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Anne of Green Gables attraction to get facelift

Tourists pose for a picture at Green Gables Heritage Place on July18, 2013. THE CANADIAN PRESS IMAGES/Paul Wright

Time to raise a glass of raspberry cordial in celebration. One of the most popular Prince Edward Island tourist attractions linked to Lucy Maud Montgomery’s Anne of Green Gables saga is getting a government-funded makeover.

Just a week after $23 million in upgrades to a handful of historic sites in P.E.I. was formally announced by Agriculture Minister Lawrence MacAulay, Ottawa has put out a call for consultants to guide the “redevelopment” of Green Gables Heritage Place in Cavendish.

The call for tender, issued Wednesday morning, specifically asks for “proposals from consultants for professional services.”

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According to Parks Canada spokesperson Annette Campbell, the overall goal of the redevelopment is to “refresh” the visitor experience, improve traffic flow through the site and upgrade the existing facilities.

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Green Gables Heritage Place will likely be familiar to anyone who has vacationed on the island, or who has even a passing interest in all things Anne.

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Billed as the location that originally inspired Montgomery to pen the Anne of Green Gables stories, the site includes the Victorian-era Green Gables homestead where, according to Parks Canada, “images from the blockbuster 1908 novel blend with the real life experiences of local author Lucy Maud Montgomery.”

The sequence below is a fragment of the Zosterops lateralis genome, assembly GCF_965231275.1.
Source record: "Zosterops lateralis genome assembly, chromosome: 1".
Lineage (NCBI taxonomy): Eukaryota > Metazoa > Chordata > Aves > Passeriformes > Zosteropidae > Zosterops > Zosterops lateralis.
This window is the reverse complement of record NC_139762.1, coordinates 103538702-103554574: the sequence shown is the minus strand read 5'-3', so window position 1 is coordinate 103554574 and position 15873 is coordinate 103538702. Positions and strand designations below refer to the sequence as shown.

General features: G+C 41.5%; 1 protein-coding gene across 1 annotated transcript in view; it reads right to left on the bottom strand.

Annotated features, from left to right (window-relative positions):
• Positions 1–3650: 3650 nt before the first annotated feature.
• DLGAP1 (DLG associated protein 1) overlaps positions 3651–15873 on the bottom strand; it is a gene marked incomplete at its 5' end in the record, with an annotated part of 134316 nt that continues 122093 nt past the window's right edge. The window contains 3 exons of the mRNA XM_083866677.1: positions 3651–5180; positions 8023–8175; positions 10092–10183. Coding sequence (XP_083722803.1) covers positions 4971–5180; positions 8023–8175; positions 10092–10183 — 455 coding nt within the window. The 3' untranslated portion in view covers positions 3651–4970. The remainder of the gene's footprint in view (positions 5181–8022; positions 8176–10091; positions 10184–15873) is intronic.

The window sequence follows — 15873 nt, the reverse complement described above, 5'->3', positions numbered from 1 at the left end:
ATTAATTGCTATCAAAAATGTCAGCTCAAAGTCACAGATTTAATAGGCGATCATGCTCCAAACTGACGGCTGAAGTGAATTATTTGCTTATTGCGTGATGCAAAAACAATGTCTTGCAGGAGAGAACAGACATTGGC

There is also a welcome centre, a gift shop, a barn, a cafe and a large parking lot.

In May 2016, Campbell said, Parks Canada received a series of recommendations from another team of consultants for improvements to the site. They included:

  • Renovating the welcome centre and the gift shop to relieve congestion and reworking the site entrance path so that visitors walking to the house can take advantage of the view.
  • Improving the parking area to better accommodate parking and drop-off areas for cars and buses.
  • Adding a multi-purpose space for programs and on-site events.
  • Eliminating any existing barriers to the site.
  • Expanding the cafeteria.

“The next step will be to take those recommendations and develop design plans,” Campbell said.

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“Phase 1 will probably begin late this fall, with some demolition work and renovations to the barn. Phase 2 will begin in 2017. We estimate that the construction itself will be complete for the 2019 visitor season.”

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There is no indication that the Victorian home itself will undergo any major renovations.

Parks Canada recently completed an upgrade to the Haunted Wood Trail attraction, a ramble through the woods near the house.

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